The work described here investigated whether COX-2 can modulate ECM changes induced by ischemic injury. We focused on laminin as one abundant component of the ECM. Our results indicate that laminin levels on blood vessels are regulated by COX-2 following permanent or transient ischemia. Understanding the functional outcome and timing of laminin expression regulation by COX-2 in the progression of ischemia-induced neuronal damage could suggest a basis for potentially rationalizing drug specific interference with ischemia.
Animals and in vivo experiments
All animal procedures were approved by the Stony Brook University Institutional Animal Care and Use Committee (IACUC). Adult wild-type (C57BL6; WT) mice were obtained from Jackson Laboratory (Bar Harbor, ME, USA). Cyclooxygenase knockout mice (COX-2KO in the C57Bl6 background) were provided by Dr SK Dey (Cincinnati Children's Hospital). Mice were bred in house at Stony Brook. For middle cerebral artery occlusion (MCAO), mice were anesthetized and underwent permanent MCAO (pMCAO) using a heat-blunted, small 6–0 siliconized monofilament (Ethicon, Somerville, NJ, USA). A fiberoptic probe was glued to the parietal bone (2 mm posterior and 5 mm lateral to bregma) and connected to a laser-Doppler flowmeter (Periflux System 5010, Perimed, Stockholm, Sweden) for continuous monitoring of cerebral blood flow in the ischemic territory center. Celecoxib (Biovision, Milpitas, CA, USA) was given at 5 mg/kg intraperitoneally (in 50 % dimethylsulfoxide (DMSO)) 30 minutes before the injury. The animals were killed at different times. The infarct area was visualized by cresyl violet and 2,3,5-triphenyltetrazolium chloride (TTC) staining.
Mice were anesthetized after surgery and perfused with saline solution, followed by 4 % paraformaldehyde (PFA) in 0.1 M phosphate buffer, pH 7.2, for tissue fixation. Brains were obtained and post fixed overnight at 4 °C in 4 % PFA. Fixed brains were stored at 4 °C in 30 % sucrose solution until they sank. Six separate series of 20 μm coronal brain sections were obtained with a cryostat. For protein preparation, mice were anesthetized and perfused with saline. Brains were sliced with Mice Brain Slicer Matrix (ASI Instruments, Warren, MI, USA) and a razor blade. The slice including the ipsilateral sides (ischemic lesion) was selected, and tissue blocks (1.0 × 1.0 × 1.0 mm3) in the lesion of ipsilateral sides and in the same area of contralateral (not ischemic) sides were collected, and stored at −70 °C until use.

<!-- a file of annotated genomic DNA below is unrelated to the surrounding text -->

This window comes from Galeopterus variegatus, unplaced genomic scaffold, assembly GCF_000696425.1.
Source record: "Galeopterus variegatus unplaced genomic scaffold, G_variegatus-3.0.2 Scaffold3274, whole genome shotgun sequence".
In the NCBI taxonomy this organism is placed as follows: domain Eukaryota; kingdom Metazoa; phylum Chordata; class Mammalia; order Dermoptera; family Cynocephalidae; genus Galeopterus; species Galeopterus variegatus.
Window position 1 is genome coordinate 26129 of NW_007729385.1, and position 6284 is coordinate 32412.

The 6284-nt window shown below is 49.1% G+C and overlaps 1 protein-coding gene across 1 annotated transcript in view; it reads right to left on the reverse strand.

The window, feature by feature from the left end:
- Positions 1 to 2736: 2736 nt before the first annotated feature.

Measurement of Infarct volume
To quantify the infarct volume TTC staining was used: mice were killed and perfused with saline after MCAO. The brain slices, obtained as described above, (2 mm) were incubated for 15 minutes in 2 % TTC (Sigma-Aldrich, St. Louis, MO, USA) at 37 °C, and fixed in 4 % PFA at 4 °C. TTC stains viable brain tissue dark red, whereas infarcted tissue areas remain unstained (white). To measure the TTC-negative area, serial sections from each animal were viewed in a Nikon E600 microscope, photographed and the area measured using NIS-Elements software (ImageJ). The infarct volume was calculated as sum of (area × section thickness) for each animal.
Oxygen-glucose deprivation (OGD)
Immortalized human brain microvascular endothelial cells (BMECs) were a gift from Dr M Stins at Johns Hopkins University, School of Medicine . BMECs were cultured in RPMI1640 medium, supplemented with 10 % NuSerum, 10 % fetal bovine serum (FBS), minimal essential medium (MEM) vitamins, MEM non-essential amino acids, 1 mM sodium pyruvate, 2 mM d-glutamine, 30 μg/ml endothelial growth supplement, 5 U/ml heparin, and penicillin/streptomycin at 37 °C in 5 % CO2. The cells form a monolayer connected via tight junctions that can form and model an in vitro blood–brain barrier . For in vitro ischemia, the cells were maintained in glucose-free and serum-free (OGD conditioned) medium under 1 % O2/5 % CO2 at 37 °C (Oxycycler C4, Biospherix, Redfield, NY, USA) for 3 days. Afterwards, the cells were removed from the hypoxic chamber and replaced with pre-OGD conditioned medium in a humidified aerobic incubator at 37 °C for 4 h recovery .
Immunoblotting, immunohistochemistry, and immunofluorescence
Antibodies used for immunostaining or immunoblotting
Santa Cruz Biotechnology
A gift of Dr Galanakis
Reverse transcription polymerase chain reaction (RT-PCR)
Primer sequences for reverse transcription polymerase chain reaction (RT-PCR)
Statistical significance was assessed by analysis of variance (ANOVA), followed by Student-Newman-Keuls multiple comparison tests. All analyses were performed using SPSS, V.8.0 (SPSS, Chicago, IL, USA). Values are means ± SEMs of at least three independent experiments using at least five animals per experimental procedure and mouse strain, unless otherwise indicated.